Nitric oxide in the cardiovascular system: a simple molecule with complex actions.

Strijdom H, Chamane N, Lochner A - Cardiovasc J Afr (2009 Sep-Oct)

Subcellular localisation of NOS determines actions of NO . In the cardiomyocyte, eNOS associates with caveolae and L-type calcium channels, resulting in eNOS-derived NO inhibition of the channel and muscle relaxation. On the other hand, nNOS associates with the sarcoplasmic reticulum (SR ) and ryanodine receptors (RyR), leading to increased calcium release from the SR and muscle contraction.
© Copyright Policy - open-access
Related In: Results  -  Collection

License
Show All Figures
getmorefigures.php?uid=PMC3721819&req=5

Figure 2: Subcellular localisation of NOS determines actions of NO . In the cardiomyocyte, eNOS associates with caveolae and L-type calcium channels, resulting in eNOS-derived NO inhibition of the channel and muscle relaxation. On the other hand, nNOS associates with the sarcoplasmic reticulum (SR ) and ryanodine receptors (RyR), leading to increased calcium release from the SR and muscle contraction.
Mentions: Beta-adrenergic stimulation of hearts of eNOS-/- knockout mice had positive inotropic effects, whereas in hearts of nNOS-/- knockout mice, negative inotropic effects were observed.17 The underlying mechanism of these apparent paradoxical effects of NO is thought to relate to the subcellular location of these two isoforms of NOS.8 Therefore, the spatial confinement of specific NOS isoforms to distinct locations in cardiac cells has important implications for the effects of NO on contractile function (Fig. 2).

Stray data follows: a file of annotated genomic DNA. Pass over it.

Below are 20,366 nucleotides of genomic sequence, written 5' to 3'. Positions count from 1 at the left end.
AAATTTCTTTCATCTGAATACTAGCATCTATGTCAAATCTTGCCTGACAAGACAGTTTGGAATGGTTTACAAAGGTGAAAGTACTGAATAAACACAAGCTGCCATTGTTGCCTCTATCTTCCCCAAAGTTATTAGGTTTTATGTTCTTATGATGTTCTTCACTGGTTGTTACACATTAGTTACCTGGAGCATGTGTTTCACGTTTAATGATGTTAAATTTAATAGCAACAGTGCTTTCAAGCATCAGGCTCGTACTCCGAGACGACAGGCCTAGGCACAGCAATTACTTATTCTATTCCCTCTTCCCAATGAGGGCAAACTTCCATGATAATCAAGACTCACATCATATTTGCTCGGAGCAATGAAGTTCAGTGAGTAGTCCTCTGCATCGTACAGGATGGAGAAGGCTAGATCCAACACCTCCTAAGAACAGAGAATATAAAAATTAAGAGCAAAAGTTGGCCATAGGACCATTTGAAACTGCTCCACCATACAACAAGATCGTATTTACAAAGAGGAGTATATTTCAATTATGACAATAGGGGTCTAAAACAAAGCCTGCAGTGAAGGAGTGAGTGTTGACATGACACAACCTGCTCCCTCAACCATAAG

Bottom Line: However, due to various complex underlying cellular mechanisms, the actions of NO often seem to be contradictory.NO is a promising candidate molecule that could find therapeutic application.For this to be achieved, a sound understanding of this simple molecule and its complex actions is required.

View Article: PubMed Central - HTML - PubMed

Affiliation: Division of Medical Physiology, Department of Biomedical Sciences, Faculty of Health Sciences, Stellenbosch University, South Africa. jgstr@sun.ac.za

ABSTRACT
Since it was identified as the elusive endothelium-derived relaxing factor (EDRF) in the 1980s, nitric oxide (NO) has rapidly gained status as one of the most important signalling molecules in the cardiovascular system. Now, 20 years later, NO is regarded by most to be a ubiquitous mediator of cardioprotection. However, due to various complex underlying cellular mechanisms, the actions of NO often seem to be contradictory. This article sheds light on some of the mechanisms that may influence the variable actions of NO in the heart. Its role in conditions of oxygen deprivation (ischaemia and hypoxia) in particular is relevant to basic scientists and clinicians alike, since the prevalence of ischaemic heart disease is on the rise (in both the developed and the developing worlds) and novel therapeutic options are in constant demand. NO is a promising candidate molecule that could find therapeutic application. For this to be achieved, a sound understanding of this simple molecule and its complex actions is required.

Show MeSH
Related in: MedlinePlus